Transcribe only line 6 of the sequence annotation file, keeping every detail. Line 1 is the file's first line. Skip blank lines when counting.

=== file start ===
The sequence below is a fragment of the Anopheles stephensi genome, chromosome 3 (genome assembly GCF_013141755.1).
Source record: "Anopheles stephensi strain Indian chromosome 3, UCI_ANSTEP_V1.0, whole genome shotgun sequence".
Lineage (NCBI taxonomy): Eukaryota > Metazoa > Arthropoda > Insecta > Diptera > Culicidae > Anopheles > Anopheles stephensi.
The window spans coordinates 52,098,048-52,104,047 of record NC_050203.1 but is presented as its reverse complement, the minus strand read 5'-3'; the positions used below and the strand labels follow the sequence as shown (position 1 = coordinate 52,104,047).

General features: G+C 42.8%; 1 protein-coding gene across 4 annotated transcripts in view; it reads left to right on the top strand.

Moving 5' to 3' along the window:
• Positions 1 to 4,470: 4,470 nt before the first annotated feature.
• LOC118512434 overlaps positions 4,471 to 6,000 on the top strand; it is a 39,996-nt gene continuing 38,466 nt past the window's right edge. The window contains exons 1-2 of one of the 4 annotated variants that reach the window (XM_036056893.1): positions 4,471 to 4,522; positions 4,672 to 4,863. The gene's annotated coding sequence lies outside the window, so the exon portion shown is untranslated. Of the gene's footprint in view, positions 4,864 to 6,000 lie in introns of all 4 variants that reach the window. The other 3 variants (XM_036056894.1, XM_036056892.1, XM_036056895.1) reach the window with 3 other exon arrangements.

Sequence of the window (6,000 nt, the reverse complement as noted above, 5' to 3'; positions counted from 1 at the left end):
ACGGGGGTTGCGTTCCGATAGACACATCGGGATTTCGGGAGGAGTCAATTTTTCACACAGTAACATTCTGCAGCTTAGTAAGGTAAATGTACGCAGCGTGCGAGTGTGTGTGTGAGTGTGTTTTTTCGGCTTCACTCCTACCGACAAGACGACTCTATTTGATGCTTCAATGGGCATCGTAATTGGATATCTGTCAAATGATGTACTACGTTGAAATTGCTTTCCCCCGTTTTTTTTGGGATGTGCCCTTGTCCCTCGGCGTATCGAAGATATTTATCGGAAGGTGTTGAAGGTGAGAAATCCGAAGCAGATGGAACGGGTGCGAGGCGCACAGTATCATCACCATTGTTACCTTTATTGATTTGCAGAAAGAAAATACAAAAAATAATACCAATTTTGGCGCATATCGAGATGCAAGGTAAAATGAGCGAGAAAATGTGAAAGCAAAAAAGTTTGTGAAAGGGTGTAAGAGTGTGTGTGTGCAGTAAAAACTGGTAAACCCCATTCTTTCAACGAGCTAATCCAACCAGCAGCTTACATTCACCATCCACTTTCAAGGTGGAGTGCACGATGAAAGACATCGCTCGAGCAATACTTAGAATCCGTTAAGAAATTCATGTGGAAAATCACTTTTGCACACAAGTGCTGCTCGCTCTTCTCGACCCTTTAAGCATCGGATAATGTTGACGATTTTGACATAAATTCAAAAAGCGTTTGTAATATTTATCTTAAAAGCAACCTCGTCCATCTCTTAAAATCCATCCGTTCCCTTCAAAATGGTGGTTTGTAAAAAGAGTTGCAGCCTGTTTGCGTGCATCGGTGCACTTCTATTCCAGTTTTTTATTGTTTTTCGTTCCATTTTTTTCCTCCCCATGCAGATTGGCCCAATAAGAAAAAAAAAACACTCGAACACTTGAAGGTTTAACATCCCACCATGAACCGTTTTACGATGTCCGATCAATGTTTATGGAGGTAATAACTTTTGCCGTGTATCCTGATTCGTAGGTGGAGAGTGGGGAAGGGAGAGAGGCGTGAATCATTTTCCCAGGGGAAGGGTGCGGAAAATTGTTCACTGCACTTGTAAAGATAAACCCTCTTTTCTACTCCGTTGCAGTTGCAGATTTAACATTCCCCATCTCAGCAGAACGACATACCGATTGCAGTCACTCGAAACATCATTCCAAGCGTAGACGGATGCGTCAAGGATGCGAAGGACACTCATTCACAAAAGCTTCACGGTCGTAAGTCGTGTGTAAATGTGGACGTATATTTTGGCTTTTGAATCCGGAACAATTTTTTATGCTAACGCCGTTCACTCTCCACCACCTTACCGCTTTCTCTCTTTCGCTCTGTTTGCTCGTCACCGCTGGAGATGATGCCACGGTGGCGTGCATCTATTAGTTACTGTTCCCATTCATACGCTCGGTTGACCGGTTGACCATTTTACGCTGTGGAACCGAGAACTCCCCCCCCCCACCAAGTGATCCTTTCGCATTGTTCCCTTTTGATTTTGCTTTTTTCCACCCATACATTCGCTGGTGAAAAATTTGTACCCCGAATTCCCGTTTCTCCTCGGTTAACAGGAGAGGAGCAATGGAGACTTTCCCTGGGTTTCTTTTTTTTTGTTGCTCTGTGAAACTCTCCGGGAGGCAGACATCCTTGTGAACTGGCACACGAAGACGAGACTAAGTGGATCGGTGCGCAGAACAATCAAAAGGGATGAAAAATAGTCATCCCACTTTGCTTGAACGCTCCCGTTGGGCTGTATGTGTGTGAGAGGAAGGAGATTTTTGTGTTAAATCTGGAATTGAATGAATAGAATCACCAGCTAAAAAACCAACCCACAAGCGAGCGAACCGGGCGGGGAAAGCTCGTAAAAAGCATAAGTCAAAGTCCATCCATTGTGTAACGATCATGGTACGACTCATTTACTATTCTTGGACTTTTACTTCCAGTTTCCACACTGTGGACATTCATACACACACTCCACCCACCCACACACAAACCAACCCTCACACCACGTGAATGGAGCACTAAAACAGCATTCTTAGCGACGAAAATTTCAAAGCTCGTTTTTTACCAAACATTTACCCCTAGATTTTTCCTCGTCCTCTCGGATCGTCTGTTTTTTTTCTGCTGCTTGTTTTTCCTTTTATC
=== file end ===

Moving 5' to 3' along the window: